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Assessing the quality of patient handoffs at care transitions
  1. Tanja Manser1,
  2. Simon Foster2,
  3. Stefan Gisin3,
  4. Dalit Jaeckel4,
  5. Wolfgang Ummenhofer5
  1. 1School of Psychology, Industrial Psychology Research Centre, University of Aberdeen, Aberdeen, UK
  2. 2Department of Management, Technology, and Economics, Center for Organizational and Occupational Sciences, ETH Zurich, Zurich, Switzerland
  3. 3Department of Anaesthesia and Swiss Center for Medical Simulation, University Hospital Basel, Basel, Switzerland
  4. 4Department of Psychology, University Basel, Basel, Switzerland
  5. 5Department of Anaesthesia, University Hospital Basel, Basel, Switzerland
  1. Correspondence to Dr Tanja Manser, School of Psychology, University of Aberdeen, King's College, G32 William Guild Building, Aberdeen AB24 2UB, UK; t.manser{at}


Background Effective handoff practices (ie, mechanisms for transferring information, responsibility and authority) are critical to ensure continuity of care and patient safety.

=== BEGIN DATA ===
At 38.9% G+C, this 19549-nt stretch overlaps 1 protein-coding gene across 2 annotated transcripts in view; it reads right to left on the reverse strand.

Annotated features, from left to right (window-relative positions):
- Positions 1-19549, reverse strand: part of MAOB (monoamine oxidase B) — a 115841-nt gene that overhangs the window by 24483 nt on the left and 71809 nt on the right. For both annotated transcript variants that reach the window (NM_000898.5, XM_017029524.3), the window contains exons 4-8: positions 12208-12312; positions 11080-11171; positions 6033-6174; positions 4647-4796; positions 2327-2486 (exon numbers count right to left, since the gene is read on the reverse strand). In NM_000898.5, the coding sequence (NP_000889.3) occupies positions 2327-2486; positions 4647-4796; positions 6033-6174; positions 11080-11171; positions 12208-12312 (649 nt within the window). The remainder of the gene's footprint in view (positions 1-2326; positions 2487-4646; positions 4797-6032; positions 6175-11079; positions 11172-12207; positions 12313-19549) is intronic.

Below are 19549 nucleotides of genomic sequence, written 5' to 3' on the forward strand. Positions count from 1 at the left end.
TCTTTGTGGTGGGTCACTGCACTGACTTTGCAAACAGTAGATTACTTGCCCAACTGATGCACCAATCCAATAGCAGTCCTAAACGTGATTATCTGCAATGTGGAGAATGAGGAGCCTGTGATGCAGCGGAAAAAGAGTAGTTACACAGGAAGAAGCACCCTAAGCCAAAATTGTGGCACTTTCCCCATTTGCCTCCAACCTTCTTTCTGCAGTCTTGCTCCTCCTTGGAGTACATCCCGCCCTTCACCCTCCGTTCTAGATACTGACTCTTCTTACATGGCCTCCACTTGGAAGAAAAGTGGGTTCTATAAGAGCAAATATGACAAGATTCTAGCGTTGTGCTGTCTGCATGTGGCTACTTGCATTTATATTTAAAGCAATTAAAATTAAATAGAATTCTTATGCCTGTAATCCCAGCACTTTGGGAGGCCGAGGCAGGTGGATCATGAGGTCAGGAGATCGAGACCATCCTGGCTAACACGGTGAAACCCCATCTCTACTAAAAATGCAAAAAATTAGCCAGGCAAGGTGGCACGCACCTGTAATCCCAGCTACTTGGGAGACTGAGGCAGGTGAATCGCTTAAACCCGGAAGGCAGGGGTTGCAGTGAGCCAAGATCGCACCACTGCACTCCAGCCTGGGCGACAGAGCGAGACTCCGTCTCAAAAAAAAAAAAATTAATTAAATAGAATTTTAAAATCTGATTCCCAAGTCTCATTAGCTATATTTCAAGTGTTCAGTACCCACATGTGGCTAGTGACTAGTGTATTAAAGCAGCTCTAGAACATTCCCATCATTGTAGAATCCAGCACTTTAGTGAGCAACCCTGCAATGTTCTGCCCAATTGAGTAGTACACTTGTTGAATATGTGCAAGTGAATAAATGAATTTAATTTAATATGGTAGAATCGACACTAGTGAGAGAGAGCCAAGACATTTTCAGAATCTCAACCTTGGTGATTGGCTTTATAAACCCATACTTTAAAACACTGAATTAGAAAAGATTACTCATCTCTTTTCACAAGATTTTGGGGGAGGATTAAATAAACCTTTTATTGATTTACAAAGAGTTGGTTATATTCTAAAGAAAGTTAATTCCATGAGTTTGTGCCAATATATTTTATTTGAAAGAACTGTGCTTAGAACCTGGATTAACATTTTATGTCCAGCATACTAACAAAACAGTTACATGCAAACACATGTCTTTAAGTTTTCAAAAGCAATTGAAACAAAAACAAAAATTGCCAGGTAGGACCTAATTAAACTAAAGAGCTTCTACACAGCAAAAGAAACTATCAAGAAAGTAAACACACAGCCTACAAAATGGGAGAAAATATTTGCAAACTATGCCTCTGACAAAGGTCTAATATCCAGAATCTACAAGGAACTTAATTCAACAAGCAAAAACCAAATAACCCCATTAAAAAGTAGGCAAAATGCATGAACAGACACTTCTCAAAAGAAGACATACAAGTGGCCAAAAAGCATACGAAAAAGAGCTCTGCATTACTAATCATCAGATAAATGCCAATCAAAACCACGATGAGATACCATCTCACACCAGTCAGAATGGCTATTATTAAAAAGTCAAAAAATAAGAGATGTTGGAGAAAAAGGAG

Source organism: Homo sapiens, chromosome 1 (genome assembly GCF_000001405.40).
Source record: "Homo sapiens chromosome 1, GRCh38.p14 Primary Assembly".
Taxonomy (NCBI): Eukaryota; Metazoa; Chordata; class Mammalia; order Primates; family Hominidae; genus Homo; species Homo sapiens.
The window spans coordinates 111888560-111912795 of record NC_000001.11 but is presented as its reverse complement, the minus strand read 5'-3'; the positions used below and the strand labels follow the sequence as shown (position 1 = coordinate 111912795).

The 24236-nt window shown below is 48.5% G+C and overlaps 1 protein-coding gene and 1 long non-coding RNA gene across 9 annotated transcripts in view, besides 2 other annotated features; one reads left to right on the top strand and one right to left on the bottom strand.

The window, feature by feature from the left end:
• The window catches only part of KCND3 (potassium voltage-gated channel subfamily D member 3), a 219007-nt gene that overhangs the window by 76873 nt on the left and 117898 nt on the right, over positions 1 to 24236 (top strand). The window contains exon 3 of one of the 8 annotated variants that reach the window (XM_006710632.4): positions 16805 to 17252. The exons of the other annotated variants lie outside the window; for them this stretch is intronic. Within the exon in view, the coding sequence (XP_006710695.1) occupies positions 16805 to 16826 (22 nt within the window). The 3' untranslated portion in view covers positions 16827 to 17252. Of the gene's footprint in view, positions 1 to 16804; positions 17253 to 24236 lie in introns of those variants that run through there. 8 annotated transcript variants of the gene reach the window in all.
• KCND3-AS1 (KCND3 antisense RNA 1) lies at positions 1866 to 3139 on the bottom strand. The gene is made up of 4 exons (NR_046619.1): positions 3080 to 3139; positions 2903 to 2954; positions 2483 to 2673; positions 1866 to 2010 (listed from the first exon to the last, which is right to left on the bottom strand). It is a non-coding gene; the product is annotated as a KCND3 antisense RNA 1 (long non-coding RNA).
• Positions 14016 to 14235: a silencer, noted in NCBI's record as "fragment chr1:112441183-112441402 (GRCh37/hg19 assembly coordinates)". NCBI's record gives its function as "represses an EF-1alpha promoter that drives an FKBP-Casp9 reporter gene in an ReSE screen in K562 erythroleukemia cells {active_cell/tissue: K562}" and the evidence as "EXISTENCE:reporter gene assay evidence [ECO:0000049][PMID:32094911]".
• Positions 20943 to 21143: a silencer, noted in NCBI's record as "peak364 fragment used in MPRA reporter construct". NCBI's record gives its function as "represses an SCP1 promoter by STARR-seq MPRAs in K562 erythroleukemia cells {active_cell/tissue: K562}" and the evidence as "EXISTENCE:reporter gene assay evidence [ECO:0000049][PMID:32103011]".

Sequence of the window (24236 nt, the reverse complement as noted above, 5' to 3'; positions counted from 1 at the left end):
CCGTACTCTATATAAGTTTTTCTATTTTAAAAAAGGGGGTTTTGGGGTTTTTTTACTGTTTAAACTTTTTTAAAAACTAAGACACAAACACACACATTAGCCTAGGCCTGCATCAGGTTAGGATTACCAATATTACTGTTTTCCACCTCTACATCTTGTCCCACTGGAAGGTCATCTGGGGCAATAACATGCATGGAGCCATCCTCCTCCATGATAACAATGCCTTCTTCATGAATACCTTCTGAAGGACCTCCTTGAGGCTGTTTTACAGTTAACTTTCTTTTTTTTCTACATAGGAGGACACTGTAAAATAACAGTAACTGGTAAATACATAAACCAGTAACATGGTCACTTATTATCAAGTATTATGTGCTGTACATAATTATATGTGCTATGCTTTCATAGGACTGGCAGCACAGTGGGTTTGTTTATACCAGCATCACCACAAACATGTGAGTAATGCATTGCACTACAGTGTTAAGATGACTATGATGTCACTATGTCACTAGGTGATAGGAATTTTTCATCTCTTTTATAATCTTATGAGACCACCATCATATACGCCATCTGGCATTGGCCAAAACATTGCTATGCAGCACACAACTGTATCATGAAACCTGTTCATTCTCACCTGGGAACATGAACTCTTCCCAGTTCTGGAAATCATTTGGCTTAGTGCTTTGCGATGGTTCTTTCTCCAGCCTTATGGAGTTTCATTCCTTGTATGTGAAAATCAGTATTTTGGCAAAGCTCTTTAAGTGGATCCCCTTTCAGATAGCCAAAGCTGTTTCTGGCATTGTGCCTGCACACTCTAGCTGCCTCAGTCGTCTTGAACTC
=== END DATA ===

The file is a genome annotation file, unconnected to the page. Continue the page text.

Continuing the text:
Objective This study aimed to develop a rating tool (self-rating and external rating) for handoff quality that goes beyond mere information transfer.

Methods The rating tool was piloted during 126 patient handoffs performed in three different clinical settings in a tertiary care hospital: (1) paramedic to emergency room staff, (2) anaesthesia care provider to postanaesthesia care unit (PACU) and (3) PACU nurse to ward nurse.

Results We identified three factors (information transfer, shared understanding, working atmosphere) predicting handoff quality.

Conclusions This study provides insights into the multidimensional concept of handoff quality. Our rating tool is feasible and comprehensive by including not only characteristics of the information process but also aspects of teamwork and, thus, provides an important tool for future research on patient handoff.

  • Handoff
  • patient safety
  • rating tool
  • human factors
  • teamwork
  • care transitions
  • assessment
  • collaborative
  • healthcare quality

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  • Competing interests None.

  • Provenance and peer review Not commissioned; externally peer reviewed.